- A term that means to be devalued in society and given less access to its resources. This devaluing encompasses how the group is represented, what degree of access to resources it is granted and how the unequal access is rationalized. Traditionally, a group in this position has been referred to as the minority group. However, this language has been replaced with the term minoritized to capture the active dynamics that create the lower status in society and also to signal that a group's status is not necessarily related to how many or few of them there are in the population at large (see the New Discourses Microaggressions page)
- Underrepresented Minority (URM)
- A U.S. citizen who identifies as Black/African American, Hispanic/Latino, or American Indian. All other Race/Ethnicity categories or Non-U.S. citizens are considered Non-Underrepresented Minorities (Non-URM).
If you ever need support in matters of equity and inclusion, CHS and VCU offer an abundance of institutional resources, such as:
- Call Me By My Name: VCU makes its commitment to inclusion real by recognizing that individuals have the right to use names other than their legal name, to identify with the gender they know themselves to be and to utilize the pronouns that best fit them
- College of Humanities and Sciences Inclusion, Diversity and Equity Committee: Highlights, coordinates, promotes and institutes efforts across all units within the College that foster respect, greater understanding, engagement and inclusion of all its members
- VCU Climate Report: A diversity and inclusion campus rating system that provides diversity, inclusion and engagement scores for each major unit on campus
- VCU Division for Inclusive Excellence: Leads the university’s efforts to strengthen our core mission and culture of inclusion and diversity
- VCU Iexcel Education: A course and program compendium that is invested in cultivating a university environment that is empowering, fair and supportive for all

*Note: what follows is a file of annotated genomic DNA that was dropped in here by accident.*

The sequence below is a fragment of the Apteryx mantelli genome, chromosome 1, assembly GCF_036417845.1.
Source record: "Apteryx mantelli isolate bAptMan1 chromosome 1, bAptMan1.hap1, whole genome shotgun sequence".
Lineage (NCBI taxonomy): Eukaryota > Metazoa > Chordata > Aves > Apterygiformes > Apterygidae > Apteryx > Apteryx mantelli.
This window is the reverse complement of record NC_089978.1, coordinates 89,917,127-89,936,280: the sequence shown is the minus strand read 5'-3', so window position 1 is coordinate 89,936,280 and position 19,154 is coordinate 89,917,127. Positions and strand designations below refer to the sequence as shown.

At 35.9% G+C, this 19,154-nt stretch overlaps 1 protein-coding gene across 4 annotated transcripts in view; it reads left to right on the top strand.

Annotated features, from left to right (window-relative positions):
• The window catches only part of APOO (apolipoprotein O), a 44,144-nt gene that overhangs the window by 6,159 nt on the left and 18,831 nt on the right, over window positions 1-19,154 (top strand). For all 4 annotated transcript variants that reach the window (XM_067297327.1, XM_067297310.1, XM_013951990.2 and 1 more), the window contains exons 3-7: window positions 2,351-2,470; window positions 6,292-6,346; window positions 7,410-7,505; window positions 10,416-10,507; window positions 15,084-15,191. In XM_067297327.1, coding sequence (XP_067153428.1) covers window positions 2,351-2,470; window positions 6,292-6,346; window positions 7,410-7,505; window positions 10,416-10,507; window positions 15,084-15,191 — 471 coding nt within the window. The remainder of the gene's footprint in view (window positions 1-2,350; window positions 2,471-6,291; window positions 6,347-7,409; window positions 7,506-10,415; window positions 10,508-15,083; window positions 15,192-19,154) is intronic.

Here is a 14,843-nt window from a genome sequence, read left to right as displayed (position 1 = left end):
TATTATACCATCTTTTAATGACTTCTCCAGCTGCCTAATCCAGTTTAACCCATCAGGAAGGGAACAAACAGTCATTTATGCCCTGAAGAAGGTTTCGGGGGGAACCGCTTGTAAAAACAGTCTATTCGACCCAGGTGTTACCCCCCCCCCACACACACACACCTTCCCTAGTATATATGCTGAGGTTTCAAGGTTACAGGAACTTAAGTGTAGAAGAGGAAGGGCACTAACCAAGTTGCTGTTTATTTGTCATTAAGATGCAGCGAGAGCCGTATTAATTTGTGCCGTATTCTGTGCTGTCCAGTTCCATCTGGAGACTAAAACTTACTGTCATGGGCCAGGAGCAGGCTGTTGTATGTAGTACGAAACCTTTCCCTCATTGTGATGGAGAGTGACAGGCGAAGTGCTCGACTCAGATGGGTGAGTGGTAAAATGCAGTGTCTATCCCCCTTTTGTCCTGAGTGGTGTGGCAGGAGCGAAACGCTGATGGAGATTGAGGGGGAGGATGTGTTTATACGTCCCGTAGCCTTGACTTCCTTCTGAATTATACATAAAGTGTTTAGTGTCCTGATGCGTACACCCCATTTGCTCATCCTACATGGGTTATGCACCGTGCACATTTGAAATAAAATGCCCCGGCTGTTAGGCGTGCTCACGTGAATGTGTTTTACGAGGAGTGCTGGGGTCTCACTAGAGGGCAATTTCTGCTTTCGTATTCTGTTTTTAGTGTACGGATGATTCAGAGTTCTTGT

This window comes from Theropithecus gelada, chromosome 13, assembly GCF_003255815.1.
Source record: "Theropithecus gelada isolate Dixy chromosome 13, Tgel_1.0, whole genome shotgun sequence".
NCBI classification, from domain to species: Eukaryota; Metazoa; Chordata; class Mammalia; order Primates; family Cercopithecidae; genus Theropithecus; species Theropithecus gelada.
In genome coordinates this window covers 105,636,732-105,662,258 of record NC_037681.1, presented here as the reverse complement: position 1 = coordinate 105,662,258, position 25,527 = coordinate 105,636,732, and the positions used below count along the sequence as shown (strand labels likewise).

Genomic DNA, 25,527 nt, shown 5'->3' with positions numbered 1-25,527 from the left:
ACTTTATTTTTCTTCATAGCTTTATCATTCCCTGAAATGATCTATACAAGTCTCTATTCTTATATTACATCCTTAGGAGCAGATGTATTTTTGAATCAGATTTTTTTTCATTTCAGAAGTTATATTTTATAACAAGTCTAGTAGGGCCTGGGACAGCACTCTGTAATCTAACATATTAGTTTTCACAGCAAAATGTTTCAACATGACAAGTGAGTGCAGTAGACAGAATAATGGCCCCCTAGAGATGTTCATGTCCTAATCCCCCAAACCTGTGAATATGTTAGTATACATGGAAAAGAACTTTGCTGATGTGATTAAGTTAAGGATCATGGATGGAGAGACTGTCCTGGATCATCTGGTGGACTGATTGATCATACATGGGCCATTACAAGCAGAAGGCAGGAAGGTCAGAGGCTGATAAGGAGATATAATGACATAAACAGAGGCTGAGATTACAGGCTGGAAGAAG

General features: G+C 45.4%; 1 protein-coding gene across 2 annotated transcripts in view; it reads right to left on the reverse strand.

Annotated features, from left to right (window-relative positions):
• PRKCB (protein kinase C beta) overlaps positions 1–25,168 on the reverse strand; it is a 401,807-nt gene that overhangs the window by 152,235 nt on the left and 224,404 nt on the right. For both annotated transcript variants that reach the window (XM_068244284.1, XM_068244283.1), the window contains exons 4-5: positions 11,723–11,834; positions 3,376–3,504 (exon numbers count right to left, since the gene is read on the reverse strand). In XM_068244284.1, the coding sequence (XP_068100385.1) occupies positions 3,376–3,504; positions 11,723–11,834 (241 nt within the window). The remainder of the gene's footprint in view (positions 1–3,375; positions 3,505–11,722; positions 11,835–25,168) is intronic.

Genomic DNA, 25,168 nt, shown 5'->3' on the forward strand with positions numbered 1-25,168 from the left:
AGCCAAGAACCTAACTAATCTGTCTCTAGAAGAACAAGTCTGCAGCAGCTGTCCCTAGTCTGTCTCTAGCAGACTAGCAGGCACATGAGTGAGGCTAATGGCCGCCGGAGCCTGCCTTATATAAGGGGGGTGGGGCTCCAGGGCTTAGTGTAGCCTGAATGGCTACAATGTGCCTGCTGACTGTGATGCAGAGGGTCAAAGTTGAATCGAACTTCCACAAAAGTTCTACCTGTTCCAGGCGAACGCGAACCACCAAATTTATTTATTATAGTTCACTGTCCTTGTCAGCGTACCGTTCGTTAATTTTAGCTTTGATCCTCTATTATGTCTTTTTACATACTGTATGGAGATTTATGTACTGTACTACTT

- VCU Office of Multicultural Student Affairs: Promotes an appreciation of diversity through events, forums, scholarships and more
- VCU Office of Student Accessibility and Educational Opportunity: Provides accommodations to eligible students with disabilities
- VCU Office of the Ombudsperson: An independent dispute resolution practitioner for faculty, staff and students
- VCU policy on preventing and responding to discrimination
- VCU Safe Zone: Workshops to reduce homophobia, transphobia, biphobia and heterosexism at VCU
- Virginia Center for Inclusive Communities: A partnership which facilitates programming and workshops to achieve success through inclusion
Equity, Inclusion and Diversity Highlights
Nov. 21, 2022
Williams’ work focuses on diversity, equity and inclusion, and they have been involved in campus leadership and service.
Nov. 10, 2022
The smartest person in the Marvel universe, how ‘Black Panther’ – and its sequel – changed Hollywood and why representation in pop culture matters
“‘Black Panther’ has changed the game of saying what can and does sell. It wasn’t just Black people who went to go see ‘Black Panther;’ everybody — the world — went to see it,” says Grace D. Gipson, Ph.D.
Oct. 27, 2022
Nao Hagiwara will co-lead the research effort, saying, “There is an urgent need to address this decades-old issue by taking an innovative approach.”
Equity and inclusion: our core values
Within the College of Humanities and Sciences, inclusion and diverse representation are vital for the continued forward progression of the university. I see these values exemplified through the mentorship I receive from BIPOC faculty with identities salient to my own, diverse representation of students within my program, as well as through the growing recognition of and increasing value placed on community engaged work within my department.